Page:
Stephen Shore | HOW TO SEE the photographer with Stephen Shore

To make all my decisions conscious, I started
filling the pictures with attention. Just the way when an actor who’s trained to
move in a completely natural way fills the theater with the presence of attention. I’m Stephen Shore. I’m a photographer, and this is an exhibition
of my work at the Museum of Modern Art. It covers about 50 years of my work and career. This is a room of black and white work I did
when I was a teenager. When I was 17, I met Andy Warhol, and asked
if I could come to his studio to photograph. And as soon as I went there, I realized that
that was more interesting than going to high school. So this is what I did instead of going to
college, I spent three years on and off photographing at the Factory. This picture was made probably within the
first week or two of my going to the factory. And it’s a picture of me and Andy, and I guess
it could go down in history as my first selfie. Yes. This is a film called “Elevator.” I made it when I was, I guess, about 16. And it was shown at a theater in New York
called the Filmmakers’ Cinematheque the same night that Andy premiered one of his movies,
“The Life of Juanita Castro.” And that’s how I was introduced to Andy. In the early ’70s, in 1970 and ’71, I became
very interested in the vernacular uses of photography. I began using color. Because all snapshots were in color, all postcards
were in color, television was, movies were. But art photography was this one holdout. Art photography was always in black and white. And it was a convention that I didn’t understand,
and I think there’s something in me that just likes to question visual conventions. Which brings us to this room. This is a recreation of a show that I put
on in New York called “American Surfaces.” It was a gallery named LIGHT Gallery. And it was hung just as these are. And one thing I wanted to do was to take pictures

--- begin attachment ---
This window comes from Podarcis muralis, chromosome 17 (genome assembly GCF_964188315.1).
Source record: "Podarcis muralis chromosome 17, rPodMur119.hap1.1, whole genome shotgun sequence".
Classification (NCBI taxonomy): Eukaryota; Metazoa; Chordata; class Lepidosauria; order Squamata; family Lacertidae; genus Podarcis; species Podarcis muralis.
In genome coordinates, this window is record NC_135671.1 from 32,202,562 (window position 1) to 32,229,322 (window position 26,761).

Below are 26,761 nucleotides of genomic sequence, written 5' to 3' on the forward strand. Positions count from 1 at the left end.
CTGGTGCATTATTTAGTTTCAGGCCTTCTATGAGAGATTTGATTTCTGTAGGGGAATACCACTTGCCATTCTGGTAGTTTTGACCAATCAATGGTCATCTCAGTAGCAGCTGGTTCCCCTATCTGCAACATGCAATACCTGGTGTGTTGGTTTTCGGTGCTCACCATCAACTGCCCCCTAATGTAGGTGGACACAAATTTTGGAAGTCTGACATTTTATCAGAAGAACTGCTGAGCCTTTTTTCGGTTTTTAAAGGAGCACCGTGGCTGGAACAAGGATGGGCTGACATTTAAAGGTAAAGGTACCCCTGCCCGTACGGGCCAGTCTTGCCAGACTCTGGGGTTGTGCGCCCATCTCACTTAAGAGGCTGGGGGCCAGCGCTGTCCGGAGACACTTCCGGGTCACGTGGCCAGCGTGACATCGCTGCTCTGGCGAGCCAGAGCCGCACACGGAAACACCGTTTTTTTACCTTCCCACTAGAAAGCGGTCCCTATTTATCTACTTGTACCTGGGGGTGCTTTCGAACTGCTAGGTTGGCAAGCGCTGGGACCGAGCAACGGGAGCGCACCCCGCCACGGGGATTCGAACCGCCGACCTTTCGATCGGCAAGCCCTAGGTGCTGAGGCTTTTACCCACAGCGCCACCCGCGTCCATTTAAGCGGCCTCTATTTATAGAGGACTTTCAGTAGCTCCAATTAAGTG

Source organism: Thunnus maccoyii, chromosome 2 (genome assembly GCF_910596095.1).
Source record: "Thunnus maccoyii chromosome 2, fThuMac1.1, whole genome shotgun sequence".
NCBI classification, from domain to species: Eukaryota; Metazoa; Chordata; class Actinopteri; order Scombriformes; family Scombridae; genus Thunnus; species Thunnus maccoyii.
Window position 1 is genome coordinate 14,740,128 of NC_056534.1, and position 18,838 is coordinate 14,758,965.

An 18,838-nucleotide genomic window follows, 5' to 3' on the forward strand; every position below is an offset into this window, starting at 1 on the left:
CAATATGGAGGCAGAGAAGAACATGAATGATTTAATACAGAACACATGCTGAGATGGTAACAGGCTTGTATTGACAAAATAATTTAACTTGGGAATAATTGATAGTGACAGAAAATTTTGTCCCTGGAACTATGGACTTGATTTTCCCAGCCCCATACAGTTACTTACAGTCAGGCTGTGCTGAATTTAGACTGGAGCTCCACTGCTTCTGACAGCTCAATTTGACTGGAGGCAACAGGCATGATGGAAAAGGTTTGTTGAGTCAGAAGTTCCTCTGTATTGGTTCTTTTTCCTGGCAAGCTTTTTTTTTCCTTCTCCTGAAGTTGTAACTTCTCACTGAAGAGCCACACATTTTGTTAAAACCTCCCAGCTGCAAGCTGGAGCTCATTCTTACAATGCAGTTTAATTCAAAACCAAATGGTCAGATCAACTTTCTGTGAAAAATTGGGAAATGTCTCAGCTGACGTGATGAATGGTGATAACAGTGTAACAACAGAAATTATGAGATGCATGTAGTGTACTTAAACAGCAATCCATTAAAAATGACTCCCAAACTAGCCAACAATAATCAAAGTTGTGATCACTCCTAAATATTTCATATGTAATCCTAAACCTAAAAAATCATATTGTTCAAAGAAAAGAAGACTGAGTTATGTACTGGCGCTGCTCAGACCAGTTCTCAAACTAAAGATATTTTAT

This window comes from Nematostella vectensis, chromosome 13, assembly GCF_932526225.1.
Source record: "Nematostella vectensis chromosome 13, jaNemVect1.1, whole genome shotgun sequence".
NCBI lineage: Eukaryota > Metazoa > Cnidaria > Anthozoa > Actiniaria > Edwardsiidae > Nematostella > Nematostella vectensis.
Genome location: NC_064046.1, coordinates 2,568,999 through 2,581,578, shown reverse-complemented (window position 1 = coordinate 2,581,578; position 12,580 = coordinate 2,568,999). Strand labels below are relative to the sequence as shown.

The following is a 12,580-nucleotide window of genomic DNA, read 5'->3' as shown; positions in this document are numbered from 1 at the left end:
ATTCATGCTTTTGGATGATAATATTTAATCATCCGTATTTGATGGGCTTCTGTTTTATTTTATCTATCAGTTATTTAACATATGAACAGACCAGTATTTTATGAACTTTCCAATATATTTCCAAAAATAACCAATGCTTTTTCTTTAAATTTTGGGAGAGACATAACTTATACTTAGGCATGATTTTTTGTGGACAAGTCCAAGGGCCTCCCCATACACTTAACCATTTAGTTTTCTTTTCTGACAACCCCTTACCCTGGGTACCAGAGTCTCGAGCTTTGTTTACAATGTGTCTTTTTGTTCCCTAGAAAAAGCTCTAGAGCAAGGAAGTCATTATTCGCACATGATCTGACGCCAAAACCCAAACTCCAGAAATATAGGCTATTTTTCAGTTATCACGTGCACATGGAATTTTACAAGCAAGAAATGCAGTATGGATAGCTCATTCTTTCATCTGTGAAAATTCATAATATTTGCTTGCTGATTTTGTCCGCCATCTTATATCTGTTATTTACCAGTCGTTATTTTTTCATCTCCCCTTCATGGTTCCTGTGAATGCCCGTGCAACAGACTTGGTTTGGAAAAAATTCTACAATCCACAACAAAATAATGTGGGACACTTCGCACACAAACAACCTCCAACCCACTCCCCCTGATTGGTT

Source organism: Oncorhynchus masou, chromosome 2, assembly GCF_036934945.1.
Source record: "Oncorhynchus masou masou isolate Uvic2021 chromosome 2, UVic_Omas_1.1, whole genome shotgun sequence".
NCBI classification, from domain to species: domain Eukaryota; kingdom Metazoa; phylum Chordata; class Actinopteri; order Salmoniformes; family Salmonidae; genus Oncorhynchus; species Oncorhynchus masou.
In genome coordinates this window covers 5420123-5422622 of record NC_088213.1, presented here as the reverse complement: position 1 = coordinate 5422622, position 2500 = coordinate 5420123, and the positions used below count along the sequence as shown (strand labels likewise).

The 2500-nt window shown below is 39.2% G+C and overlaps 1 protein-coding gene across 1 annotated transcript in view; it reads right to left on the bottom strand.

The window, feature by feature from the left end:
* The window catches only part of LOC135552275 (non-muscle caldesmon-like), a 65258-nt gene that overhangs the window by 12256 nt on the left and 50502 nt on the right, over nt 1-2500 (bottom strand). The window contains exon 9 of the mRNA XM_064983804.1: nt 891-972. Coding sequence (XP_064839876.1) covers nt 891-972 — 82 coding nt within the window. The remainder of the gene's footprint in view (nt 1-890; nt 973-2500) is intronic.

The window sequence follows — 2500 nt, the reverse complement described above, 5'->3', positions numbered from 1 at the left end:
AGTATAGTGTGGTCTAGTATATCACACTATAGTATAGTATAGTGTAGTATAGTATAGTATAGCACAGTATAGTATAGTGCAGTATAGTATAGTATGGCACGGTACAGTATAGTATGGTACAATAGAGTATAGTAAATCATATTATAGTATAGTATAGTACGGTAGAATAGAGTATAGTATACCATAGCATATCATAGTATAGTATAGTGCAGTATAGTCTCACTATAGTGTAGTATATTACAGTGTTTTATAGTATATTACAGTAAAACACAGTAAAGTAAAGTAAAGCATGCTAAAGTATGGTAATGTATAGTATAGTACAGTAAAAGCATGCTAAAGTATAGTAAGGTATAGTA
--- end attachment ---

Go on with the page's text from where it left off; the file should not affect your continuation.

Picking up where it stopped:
that felt like they were not burdened with visual conventions. I want to take pictures that felt like seeing. Just the way when people write they use a
different language than they use when they speak. The language may be a little more stilted. It may be a little more formal. And I wanted to get to that quality of speaking. So what I would do as an exercise is in various
moments during the day, at random moments, I would become aware of my field of vision. To put it in modern terms, it would be like
taking a screenshot of my field of vision. And I did this so I could see what it was
like to see what the experience I was seeing looked like. And I used that as a guide in how I made my
pictures. So I chose this one as an example of what
I was saying because it doesn’t stand out as a highly charged event. It’s something you might see during the day. And I think it’s also an example of seeing
it the way an eye would see it. That the lines are not aligned. That the water fountain is placed in the center. There was a visual convention at the time
that you don’t put the subject of the picture in the center, which runs completely counter
to how we see, because you always are looking at your subject. After I finished the series “American Surfaces,”
I started using a view camera. These are big cameras on a tripod. Just like the cameras that were used in the
19th century, where the camera’s on a tripod and you go under a dark cloth to focus. One thing that I noticed right away using
the view camera, because the images are so highly detailed, there are little things in
the picture that I can see that I don’t have to make the subject of the picture. So for example, if you look closely in this
scene, there’s a window. And in the window is a boy, and his breath
is on the glass. Where “American Surfaces” were about the act
of seeing almost as though one’s seeing through my eyes. In “Uncommon Places,” I’m often relying on
the descriptive power of the camera to make a complex picture that the viewer moves their